Copyright

New York Times v. Sullivan: Summary & Overview

Instructor: Dr. Douglas Hawks

Douglas has two master's degrees (MPA & MBA) and a PhD in Higher Education Administration.

During the Civil Rights era, issues around the First Amendment rights to free speech and free press were carefully watched. In this lesson, we'll learn about New York Times v. Sullivan which was a landmark decision regarding freedom of the press.

Background of the Case

At a time when civil rights and segregation were very controversial topics in the United States, a group that supported Martin Luther King, Jr. took out a full-page advertisement in the New York Times. This ad not only requested donations to help defend King against perjury charges, but also accused the Montgomery Police Department of abuse of civil rights protestors. These accusations in the advertisement contained some minor inaccuracies to include stating that King had been arrested seven times when in actuality he had only been arrested four times and stating that some protestors sang one song while staging a demonstration, when they actually sang another.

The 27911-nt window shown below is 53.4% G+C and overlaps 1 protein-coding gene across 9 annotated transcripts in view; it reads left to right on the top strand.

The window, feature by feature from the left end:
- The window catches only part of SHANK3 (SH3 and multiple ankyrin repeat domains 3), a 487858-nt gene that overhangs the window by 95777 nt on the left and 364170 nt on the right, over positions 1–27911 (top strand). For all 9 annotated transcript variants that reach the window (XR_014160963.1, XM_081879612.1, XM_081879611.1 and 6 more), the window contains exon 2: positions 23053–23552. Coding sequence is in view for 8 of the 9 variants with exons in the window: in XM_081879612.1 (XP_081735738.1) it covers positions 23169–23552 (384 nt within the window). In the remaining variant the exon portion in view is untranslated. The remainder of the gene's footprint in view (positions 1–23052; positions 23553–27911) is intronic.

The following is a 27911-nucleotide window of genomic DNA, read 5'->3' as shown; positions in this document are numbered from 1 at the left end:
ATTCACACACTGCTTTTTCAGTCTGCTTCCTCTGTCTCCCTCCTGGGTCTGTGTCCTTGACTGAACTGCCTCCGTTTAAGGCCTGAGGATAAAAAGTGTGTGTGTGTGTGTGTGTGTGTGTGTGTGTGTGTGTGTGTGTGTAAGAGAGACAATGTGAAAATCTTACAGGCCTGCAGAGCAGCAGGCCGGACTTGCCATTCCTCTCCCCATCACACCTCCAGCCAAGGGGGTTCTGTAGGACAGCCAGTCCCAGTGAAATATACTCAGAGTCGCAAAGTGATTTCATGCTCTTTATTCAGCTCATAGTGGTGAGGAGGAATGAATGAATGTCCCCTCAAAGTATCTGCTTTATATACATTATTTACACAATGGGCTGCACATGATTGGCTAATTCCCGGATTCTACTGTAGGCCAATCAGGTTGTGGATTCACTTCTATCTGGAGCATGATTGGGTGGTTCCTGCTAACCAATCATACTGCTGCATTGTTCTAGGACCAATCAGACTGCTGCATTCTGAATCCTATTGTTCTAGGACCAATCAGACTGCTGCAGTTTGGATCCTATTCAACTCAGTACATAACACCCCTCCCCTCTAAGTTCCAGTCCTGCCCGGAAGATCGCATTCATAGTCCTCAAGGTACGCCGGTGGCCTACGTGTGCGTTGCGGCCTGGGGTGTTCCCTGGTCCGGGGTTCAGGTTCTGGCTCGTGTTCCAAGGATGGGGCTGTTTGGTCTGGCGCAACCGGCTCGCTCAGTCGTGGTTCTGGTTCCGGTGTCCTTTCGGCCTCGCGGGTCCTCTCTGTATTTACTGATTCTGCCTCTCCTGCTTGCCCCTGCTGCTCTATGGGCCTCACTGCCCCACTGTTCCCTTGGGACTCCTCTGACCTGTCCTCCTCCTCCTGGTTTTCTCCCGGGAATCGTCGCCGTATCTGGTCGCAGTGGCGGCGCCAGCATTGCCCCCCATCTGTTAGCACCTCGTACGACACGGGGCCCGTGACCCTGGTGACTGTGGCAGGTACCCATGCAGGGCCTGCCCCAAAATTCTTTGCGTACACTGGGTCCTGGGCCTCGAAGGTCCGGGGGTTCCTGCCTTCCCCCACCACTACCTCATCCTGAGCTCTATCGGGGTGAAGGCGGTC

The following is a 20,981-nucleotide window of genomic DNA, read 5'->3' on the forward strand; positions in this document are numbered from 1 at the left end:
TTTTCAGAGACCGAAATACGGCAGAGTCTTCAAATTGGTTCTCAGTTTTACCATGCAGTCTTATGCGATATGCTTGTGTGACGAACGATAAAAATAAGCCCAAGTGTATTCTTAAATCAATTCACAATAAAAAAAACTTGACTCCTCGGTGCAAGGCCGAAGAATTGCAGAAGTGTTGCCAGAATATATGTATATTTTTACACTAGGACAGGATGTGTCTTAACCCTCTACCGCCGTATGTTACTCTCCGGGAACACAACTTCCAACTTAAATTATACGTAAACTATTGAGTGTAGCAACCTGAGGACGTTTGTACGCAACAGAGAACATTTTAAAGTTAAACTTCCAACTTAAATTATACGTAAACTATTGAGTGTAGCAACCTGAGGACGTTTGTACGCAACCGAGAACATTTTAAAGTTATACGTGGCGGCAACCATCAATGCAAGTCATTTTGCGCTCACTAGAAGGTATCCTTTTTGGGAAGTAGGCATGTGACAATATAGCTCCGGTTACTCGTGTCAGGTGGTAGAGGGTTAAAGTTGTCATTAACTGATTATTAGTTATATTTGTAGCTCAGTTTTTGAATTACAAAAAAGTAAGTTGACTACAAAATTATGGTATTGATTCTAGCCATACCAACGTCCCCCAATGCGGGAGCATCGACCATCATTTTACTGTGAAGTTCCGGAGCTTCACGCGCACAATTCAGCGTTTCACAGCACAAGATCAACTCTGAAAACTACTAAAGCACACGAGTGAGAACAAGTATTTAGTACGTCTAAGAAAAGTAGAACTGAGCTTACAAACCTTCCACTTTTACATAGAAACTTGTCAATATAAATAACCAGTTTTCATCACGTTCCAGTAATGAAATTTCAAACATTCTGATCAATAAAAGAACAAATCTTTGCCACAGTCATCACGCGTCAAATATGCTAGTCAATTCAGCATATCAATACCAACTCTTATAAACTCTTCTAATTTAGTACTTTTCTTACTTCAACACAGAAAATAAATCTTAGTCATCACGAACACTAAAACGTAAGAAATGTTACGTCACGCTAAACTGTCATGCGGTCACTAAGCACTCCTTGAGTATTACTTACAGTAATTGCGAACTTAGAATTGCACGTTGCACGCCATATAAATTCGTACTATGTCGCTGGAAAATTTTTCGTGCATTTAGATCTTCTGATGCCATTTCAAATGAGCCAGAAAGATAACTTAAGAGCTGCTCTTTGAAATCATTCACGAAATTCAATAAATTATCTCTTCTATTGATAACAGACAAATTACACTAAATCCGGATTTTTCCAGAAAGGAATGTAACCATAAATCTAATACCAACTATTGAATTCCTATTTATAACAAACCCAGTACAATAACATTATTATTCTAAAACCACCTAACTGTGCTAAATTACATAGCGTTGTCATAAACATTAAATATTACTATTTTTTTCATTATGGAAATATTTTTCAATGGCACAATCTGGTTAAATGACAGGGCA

While the ad didn't mention L.B. Sullivan, who was an elected Commissioner of the City and responsible for the police department, by name, he felt that because the ad said negative things about the Montgomery Police department, it qualified as libel, a written, false statement that causes harm to someone's reputation, against him, especially since some of the information in the ad was clearly erroneous (regardless that these erroneous statements were 'unimportant' details).

The First Lawsuit: Alabama State

Sullivan sued the New York Times for libel in the circuit court of Montgomery County. He won that case and was awarded $500,000 in punitive damages, damages awarded to punish the defendant. Under appeal, the Supreme Court of Alabama confirmed the decision. This was a real source of concern for newspapers and media agencies around the country, because it put the burden of proof for libel so low for the plaintiff that the freedom of the press was severely limited. Because it was such an important case, the New York Times appealed the case to the Supreme Court.

In a separate case, Abernathy v. Sullivan, Sullivan was also suing over the same ad, but instead of the New York Times he was suing four of the African American preachers who had helped finance the ad, one of whom was Abernathy. Sullivan won this case at the state level, as well; however, it was also appealed to the Supreme Court and heard along with the New York Times v. Sullivan case.

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